"Why am I crazy? Because I respect your work? Because I think you're a good husband, even if you're not working on Madison Avenue anymore? So what, Ian? Who gives a damn about Madison Avenue? Do you? Do you miss it so much, or are you just going to use it to torment yourself for the rest of your life? There was a faint tinge of bitterness in her voice, mixed with anger.__"Why can't you just enjoy what you are?"

"And what's that?"

"A writer.__And a good one."

"Who says?"

"The critics 'says,' that's who says."

"My royalties don't says."

"Fuck your royalties." She looked so serious that he had to laugh.

"I'd have a tough time trying--they're not big enough to tickle, let alone fuck."

"Oh, shut up...creep...sometimes you make me so mad." A smile began to warm her face again and he leaned over and kissed her.__She ran a finger slowly up the inside of his thigh, watching him with that quiet smile of hers, and he tingled all over...

He still remembered it.__Perfectly.

"Evil woman, I adore you.__Come on, let's go home."__They had left the beach hand in hand, like two kids, sharing their own private smile.__They hadn't even waited until they'd gotten home.__A few miles later, Ian had spotted a narrow creek a little distance from the road, and they had parked there and made love under the trees, near the creek, with the summer sounds all around them.__He still remembered lying on the soft earth with her afterward, wearing only their shirts and letting their toes play with the pebbles and grass.__He still remembered thinking that he would never quite understand what bound her to him...why? And what bound him to her? The questions one never asks of marriage...why, for your money, darling, why else? No one in his right mind ever asked those questions.__But sometimes he was so tempted to.__He sometimes feared that what bound him to her was her faith in his writing.__He didn't want to think it was that, but that was certainly part of it.

All those nights of argument and coffee and wine in his studio.__She was always so goddam sure.__When he needed her to be.__That was the best part.

"I know you'll make it, Ian.__That's all.__I just know you will." So goddam sure.__That's why she had made him quit his job on Madison Avenue, because she was so sure.__Or was it because she'd wanted to make him dependent on her? Sometimes he wondered about that too.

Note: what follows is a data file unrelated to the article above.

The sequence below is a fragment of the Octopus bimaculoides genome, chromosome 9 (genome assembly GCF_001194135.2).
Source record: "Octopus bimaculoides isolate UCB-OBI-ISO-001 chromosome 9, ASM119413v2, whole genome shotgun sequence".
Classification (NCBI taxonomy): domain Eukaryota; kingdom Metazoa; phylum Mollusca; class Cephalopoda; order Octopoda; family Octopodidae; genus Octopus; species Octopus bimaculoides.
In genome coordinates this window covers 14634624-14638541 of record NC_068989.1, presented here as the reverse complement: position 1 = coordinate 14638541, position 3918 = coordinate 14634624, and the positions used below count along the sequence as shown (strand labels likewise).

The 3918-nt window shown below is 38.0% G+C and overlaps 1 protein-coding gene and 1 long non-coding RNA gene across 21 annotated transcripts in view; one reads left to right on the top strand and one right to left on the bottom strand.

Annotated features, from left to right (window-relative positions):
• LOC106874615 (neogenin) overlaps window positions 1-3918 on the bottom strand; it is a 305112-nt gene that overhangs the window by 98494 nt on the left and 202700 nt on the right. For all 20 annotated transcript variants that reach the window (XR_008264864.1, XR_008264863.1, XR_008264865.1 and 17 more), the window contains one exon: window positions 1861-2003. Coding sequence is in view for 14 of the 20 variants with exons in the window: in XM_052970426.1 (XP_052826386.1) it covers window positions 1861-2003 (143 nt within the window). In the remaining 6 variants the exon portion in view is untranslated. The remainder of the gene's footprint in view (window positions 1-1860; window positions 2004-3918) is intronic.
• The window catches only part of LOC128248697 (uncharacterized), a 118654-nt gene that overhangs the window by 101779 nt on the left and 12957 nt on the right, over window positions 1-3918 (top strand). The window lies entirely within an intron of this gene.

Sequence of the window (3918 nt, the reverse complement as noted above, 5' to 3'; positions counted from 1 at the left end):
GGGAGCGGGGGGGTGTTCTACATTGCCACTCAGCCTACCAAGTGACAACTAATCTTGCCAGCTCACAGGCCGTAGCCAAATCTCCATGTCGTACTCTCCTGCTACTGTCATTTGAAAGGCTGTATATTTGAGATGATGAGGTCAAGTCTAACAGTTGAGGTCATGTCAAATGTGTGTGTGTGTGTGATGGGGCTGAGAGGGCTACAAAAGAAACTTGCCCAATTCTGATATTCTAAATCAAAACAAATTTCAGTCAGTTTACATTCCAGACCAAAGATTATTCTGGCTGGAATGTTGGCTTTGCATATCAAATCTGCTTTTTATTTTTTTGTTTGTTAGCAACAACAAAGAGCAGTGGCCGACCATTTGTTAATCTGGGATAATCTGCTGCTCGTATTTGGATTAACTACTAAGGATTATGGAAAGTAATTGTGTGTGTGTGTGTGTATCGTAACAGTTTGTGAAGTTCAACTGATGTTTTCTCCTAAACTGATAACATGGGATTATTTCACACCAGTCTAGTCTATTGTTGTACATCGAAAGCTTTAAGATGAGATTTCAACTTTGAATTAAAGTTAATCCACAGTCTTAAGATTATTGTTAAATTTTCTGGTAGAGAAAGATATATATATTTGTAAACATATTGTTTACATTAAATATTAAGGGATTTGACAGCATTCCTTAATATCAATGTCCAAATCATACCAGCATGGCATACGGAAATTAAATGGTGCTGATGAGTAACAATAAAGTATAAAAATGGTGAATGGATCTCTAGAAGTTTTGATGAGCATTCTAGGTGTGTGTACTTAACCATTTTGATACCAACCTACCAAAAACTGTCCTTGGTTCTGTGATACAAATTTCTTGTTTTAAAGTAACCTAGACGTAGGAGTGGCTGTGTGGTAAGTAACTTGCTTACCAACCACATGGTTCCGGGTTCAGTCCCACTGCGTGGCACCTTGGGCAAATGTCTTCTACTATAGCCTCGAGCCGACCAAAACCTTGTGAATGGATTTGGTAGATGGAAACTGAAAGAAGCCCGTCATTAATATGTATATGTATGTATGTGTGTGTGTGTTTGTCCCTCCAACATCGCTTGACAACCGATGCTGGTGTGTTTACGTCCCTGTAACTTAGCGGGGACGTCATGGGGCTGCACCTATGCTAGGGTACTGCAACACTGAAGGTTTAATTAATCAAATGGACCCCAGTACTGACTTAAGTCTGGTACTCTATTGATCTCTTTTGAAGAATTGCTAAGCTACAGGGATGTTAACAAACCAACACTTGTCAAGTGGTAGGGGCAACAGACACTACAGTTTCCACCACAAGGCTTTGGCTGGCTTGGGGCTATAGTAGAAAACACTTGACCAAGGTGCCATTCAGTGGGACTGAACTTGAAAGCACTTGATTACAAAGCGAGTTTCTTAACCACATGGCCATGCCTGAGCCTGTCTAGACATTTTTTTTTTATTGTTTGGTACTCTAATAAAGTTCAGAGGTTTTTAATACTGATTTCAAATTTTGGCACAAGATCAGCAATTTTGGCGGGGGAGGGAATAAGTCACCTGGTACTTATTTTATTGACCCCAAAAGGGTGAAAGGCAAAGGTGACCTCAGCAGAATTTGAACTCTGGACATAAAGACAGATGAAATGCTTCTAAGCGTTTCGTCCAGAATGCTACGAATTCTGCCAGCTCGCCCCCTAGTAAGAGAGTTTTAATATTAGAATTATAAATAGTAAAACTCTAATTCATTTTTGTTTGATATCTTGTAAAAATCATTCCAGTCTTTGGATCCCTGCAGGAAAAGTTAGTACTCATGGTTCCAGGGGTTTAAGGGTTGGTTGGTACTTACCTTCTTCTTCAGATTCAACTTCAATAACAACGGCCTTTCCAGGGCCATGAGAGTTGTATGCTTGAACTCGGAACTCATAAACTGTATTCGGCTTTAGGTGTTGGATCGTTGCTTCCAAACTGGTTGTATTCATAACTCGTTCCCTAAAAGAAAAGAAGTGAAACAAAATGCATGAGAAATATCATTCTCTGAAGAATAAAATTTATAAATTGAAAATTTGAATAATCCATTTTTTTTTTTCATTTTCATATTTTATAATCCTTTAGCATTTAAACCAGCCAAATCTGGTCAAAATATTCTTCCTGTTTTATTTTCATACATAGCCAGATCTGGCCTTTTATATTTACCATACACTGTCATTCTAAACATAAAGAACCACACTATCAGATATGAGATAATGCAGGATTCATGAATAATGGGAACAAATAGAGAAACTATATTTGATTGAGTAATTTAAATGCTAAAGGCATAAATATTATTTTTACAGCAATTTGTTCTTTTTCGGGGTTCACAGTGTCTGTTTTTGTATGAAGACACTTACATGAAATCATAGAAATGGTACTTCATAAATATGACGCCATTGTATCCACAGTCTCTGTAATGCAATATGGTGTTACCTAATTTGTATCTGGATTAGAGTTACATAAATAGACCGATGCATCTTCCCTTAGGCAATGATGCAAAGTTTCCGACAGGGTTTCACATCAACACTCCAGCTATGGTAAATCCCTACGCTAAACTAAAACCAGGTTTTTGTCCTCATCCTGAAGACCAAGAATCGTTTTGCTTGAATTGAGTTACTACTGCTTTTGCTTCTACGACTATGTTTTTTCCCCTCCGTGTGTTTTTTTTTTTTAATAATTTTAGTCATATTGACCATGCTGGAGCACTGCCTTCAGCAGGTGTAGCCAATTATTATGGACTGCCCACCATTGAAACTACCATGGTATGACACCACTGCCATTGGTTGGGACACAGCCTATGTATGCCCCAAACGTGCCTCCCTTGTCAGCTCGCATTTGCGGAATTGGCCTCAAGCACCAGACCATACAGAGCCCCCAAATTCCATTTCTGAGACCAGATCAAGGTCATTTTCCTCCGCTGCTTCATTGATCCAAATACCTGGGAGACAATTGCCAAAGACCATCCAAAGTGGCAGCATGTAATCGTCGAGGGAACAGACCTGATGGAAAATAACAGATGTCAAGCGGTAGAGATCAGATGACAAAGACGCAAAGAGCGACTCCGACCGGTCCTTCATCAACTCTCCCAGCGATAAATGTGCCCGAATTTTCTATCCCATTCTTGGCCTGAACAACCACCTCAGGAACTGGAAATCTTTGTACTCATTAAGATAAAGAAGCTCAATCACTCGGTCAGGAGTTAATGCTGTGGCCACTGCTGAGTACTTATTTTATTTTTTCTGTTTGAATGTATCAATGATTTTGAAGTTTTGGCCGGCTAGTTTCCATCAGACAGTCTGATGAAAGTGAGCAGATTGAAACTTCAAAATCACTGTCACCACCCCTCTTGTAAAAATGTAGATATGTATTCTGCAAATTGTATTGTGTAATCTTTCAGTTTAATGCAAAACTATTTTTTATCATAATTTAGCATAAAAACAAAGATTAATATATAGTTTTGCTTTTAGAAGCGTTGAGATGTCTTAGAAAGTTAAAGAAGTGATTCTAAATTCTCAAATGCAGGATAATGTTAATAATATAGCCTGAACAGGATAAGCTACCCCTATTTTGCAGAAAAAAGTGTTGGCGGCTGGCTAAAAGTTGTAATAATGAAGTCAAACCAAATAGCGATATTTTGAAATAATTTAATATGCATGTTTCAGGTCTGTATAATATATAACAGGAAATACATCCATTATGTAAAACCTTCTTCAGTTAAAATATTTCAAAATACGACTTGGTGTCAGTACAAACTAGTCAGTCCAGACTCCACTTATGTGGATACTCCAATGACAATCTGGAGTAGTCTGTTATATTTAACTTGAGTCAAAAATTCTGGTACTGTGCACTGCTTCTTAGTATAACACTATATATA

"But how do you know, dammit? How can you possibly know I'll make it? It's a dream, Jessie.__A fantasy.__The great American novel.__Do you know how many absolute zeroes are out there writing crap, thinking 'this is it'?"

"Who gives a damn? That's not you."

"Maybe it is."__She had thrown a glass of wine at him once when he'd said that, and it made him laugh.__They had wound up making love on the fur rug while he dripped wine from his chin to her breasts and they laughed together.

It was all part of why he had to write a good one now.__Had to.__For her.__For himself.__He had to this time.__Six years of writing had produced one disastrous novel and one beautiful book of fables that the critics had hailed as a classic.__It had sold less than seven hundred copies.__The novel hadn't even done that "well." But this one was going to be different.__He knew it.__It was his brainchild against hers, Lady J.

Lady J was Jessie's boutique.__And Jessie had made it a smash.__The right touches, the right flair, the right line at the right time.__She was one of those people who cast a spell on whatever they touch.__A candle, a scarf, a jewel, a flash of color, a hint of a smile, a glow of warmth, a dash of pizzazz, a dollop of style.__A barrel of style.__Jessie had been born with it. She oozed it.__Stark naked and with her eyes closed, she had style.

Like the way she flew into his studio at lunchtime, her blond mane flying, a smile in her eyes, a kiss on his neck, and suddenly one fabulous salmon rose dropped across his papers.__One perfect rose, or one brilliant yellow tulip in a crystal vase next to his coffee cup, a few slices of prosciutto, some cantaloupe, a thin sliver of Brie...The New York Times...or Le Figaro.__She just had it.__A gift for transforming everything she touched into something more, something better.

Thinking of her made Ian smile again as he watched the people at the other tables.__If Jessie had been there she would have worn something faintly outrageous, a sundress that exposed her back by covered her arms, or something totally covered up but with a slit that gave passersby just the quickest flash of leg, or an unbearably beautiful hat that would only allow them to catch a glimpse of one striking green eye, while the other flirted, then hid.__Thinking of her like that drew his attention to the woman in the straw hat a few tables away.__He hadn't seen her before.__And he thought she was definitely worth seeing.__On a hot, sunny afternoon, with two gin and tonics under his belt.__He could barely see her face.__Only the point of her chin.